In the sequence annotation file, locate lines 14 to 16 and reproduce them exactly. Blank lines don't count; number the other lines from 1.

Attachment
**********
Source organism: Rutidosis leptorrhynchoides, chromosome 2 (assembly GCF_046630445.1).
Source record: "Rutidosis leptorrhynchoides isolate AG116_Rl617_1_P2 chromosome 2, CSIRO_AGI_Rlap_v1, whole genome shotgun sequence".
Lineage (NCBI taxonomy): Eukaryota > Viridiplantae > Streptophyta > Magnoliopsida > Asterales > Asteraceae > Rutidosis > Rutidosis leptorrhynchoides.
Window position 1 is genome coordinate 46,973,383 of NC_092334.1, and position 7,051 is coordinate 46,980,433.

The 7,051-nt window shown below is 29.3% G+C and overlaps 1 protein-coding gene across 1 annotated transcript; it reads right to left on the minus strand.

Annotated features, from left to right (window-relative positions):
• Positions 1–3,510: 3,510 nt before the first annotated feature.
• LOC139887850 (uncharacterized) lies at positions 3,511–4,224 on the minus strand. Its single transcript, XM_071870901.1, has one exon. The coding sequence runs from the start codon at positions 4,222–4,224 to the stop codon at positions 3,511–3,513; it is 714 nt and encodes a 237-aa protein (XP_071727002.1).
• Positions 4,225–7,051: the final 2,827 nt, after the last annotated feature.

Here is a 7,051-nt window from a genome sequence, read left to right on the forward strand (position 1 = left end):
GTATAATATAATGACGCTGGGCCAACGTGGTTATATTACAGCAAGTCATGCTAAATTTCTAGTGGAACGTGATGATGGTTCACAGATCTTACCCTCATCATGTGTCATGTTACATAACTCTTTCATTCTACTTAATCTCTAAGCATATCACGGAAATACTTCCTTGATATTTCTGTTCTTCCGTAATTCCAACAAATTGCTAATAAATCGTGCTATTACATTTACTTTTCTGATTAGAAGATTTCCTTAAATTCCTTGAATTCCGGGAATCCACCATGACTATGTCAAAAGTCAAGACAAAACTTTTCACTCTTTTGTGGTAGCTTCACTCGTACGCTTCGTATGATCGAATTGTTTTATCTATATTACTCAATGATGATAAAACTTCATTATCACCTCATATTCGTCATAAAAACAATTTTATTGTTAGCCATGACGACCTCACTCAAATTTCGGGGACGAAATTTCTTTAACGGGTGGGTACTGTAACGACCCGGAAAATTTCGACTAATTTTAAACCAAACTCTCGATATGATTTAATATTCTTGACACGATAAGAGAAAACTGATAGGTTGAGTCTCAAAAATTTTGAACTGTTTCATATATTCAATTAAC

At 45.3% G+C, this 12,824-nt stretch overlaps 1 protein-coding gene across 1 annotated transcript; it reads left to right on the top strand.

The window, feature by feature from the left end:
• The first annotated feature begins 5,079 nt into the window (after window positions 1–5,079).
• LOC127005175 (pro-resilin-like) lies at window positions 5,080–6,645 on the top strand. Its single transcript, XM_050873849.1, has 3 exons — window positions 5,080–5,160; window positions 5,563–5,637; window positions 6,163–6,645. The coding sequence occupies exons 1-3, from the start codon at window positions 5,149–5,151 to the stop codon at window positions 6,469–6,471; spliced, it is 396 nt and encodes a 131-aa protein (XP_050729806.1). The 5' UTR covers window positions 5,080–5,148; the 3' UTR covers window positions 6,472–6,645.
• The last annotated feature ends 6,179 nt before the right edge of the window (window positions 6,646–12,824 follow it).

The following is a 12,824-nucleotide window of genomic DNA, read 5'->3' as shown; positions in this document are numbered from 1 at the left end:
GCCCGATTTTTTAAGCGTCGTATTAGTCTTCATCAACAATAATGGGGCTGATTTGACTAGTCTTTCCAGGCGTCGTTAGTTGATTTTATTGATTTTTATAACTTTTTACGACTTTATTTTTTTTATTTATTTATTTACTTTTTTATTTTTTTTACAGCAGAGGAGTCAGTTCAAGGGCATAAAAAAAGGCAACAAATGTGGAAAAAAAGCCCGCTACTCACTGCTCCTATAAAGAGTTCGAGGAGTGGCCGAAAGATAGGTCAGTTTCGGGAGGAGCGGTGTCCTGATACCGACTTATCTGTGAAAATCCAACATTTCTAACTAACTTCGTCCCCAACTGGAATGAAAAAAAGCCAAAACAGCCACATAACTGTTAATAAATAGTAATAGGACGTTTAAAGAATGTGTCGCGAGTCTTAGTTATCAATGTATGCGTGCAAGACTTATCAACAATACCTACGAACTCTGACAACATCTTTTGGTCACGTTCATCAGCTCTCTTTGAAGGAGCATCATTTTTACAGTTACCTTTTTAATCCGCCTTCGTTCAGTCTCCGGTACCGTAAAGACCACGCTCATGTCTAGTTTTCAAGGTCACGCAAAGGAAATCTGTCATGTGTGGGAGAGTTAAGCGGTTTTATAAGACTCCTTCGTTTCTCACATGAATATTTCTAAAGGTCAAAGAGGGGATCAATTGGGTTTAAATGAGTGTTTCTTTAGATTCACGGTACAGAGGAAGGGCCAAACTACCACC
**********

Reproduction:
• The first annotated feature begins 5,079 nt into the window (after window positions 1–5,079).
• LOC127005175 (pro-resilin-like) lies at window positions 5,080–6,645 on the top strand. Its single transcript, XM_050873849.1, has 3 exons — window positions 5,080–5,160; window positions 5,563–5,637; window positions 6,163–6,645. The coding sequence occupies exons 1-3, from the start codon at window positions 5,149–5,151 to the stop codon at window positions 6,469–6,471; spliced, it is 396 nt and encodes a 131-aa protein (XP_050729806.1). The 5' UTR covers window positions 5,080–5,148; the 3' UTR covers window positions 6,472–6,645.
• The last annotated feature ends 6,179 nt before the right edge of the window (window positions 6,646–12,824 follow it).